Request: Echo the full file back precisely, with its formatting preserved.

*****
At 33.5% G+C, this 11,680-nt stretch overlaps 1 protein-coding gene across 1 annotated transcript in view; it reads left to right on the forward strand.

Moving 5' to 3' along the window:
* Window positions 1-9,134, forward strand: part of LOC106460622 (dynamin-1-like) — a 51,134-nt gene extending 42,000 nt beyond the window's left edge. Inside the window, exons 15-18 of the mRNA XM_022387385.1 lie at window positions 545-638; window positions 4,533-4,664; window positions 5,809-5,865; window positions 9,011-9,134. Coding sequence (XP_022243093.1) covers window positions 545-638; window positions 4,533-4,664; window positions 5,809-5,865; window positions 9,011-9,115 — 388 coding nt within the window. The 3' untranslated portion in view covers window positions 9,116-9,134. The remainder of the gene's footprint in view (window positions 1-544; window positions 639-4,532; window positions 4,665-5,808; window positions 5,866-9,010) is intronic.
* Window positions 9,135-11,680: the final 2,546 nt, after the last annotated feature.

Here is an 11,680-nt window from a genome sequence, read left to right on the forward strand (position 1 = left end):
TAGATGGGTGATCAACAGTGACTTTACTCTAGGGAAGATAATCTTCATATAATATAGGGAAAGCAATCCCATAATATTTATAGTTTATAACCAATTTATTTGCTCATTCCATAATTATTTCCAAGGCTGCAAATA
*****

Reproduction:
At 33.5% G+C, this 11,680-nt stretch overlaps 1 protein-coding gene across 1 annotated transcript in view; it reads left to right on the forward strand.

Moving 5' to 3' along the window:
* Window positions 1-9,134, forward strand: part of LOC106460622 (dynamin-1-like) — a 51,134-nt gene extending 42,000 nt beyond the window's left edge. Inside the window, exons 15-18 of the mRNA XM_022387385.1 lie at window positions 545-638; window positions 4,533-4,664; window positions 5,809-5,865; window positions 9,011-9,134. Coding sequence (XP_022243093.1) covers window positions 545-638; window positions 4,533-4,664; window positions 5,809-5,865; window positions 9,011-9,115 — 388 coding nt within the window. The 3' untranslated portion in view covers window positions 9,116-9,134. The remainder of the gene's footprint in view (window positions 1-544; window positions 639-4,532; window positions 4,665-5,808; window positions 5,866-9,010) is intronic.
* Window positions 9,135-11,680: the final 2,546 nt, after the last annotated feature.

Here is an 11,680-nt window from a genome sequence, read left to right on the forward strand (position 1 = left end):
TAGATGGGTGATCAACAGTGACTTTACTCTAGGGAAGATAATCTTCATATAATATAGGGAAAGCAATCCCATAATATTTATAGTTTATAACCAATTTATTTGCTCATTCCATAATTATTTCCAAGGCTGCAAATA